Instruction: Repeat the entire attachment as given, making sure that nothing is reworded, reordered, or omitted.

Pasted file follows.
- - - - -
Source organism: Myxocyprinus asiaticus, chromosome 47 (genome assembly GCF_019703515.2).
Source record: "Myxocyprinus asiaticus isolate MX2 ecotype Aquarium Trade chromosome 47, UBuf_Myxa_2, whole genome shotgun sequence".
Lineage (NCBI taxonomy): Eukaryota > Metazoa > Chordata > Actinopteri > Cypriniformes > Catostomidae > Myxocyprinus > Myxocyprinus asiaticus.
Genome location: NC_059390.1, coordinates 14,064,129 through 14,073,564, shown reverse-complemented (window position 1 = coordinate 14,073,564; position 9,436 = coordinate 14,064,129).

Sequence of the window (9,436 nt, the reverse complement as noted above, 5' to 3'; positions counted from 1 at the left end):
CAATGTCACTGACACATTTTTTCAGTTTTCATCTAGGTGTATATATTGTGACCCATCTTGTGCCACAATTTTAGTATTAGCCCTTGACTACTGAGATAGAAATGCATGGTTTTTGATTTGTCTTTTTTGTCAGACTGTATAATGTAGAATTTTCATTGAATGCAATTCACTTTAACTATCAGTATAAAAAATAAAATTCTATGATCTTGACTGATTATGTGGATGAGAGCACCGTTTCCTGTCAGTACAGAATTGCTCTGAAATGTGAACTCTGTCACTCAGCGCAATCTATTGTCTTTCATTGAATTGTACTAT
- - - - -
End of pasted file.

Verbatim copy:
Source organism: Myxocyprinus asiaticus, chromosome 47 (genome assembly GCF_019703515.2).
Source record: "Myxocyprinus asiaticus isolate MX2 ecotype Aquarium Trade chromosome 47, UBuf_Myxa_2, whole genome shotgun sequence".
Lineage (NCBI taxonomy): Eukaryota > Metazoa > Chordata > Actinopteri > Cypriniformes > Catostomidae > Myxocyprinus > Myxocyprinus asiaticus.
Genome location: NC_059390.1, coordinates 14,064,129 through 14,073,564, shown reverse-complemented (window position 1 = coordinate 14,073,564; position 9,436 = coordinate 14,064,129).

Sequence of the window (9,436 nt, the reverse complement as noted above, 5' to 3'; positions counted from 1 at the left end):
CAATGTCACTGACACATTTTTTCAGTTTTCATCTAGGTGTATATATTGTGACCCATCTTGTGCCACAATTTTAGTATTAGCCCTTGACTACTGAGATAGAAATGCATGGTTTTTGATTTGTCTTTTTTGTCAGACTGTATAATGTAGAATTTTCATTGAATGCAATTCACTTTAACTATCAGTATAAAAAATAAAATTCTATGATCTTGACTGATTATGTGGATGAGAGCACCGTTTCCTGTCAGTACAGAATTGCTCTGAAATGTGAACTCTGTCACTCAGCGCAATCTATTGTCTTTCATTGAATTGTACTAT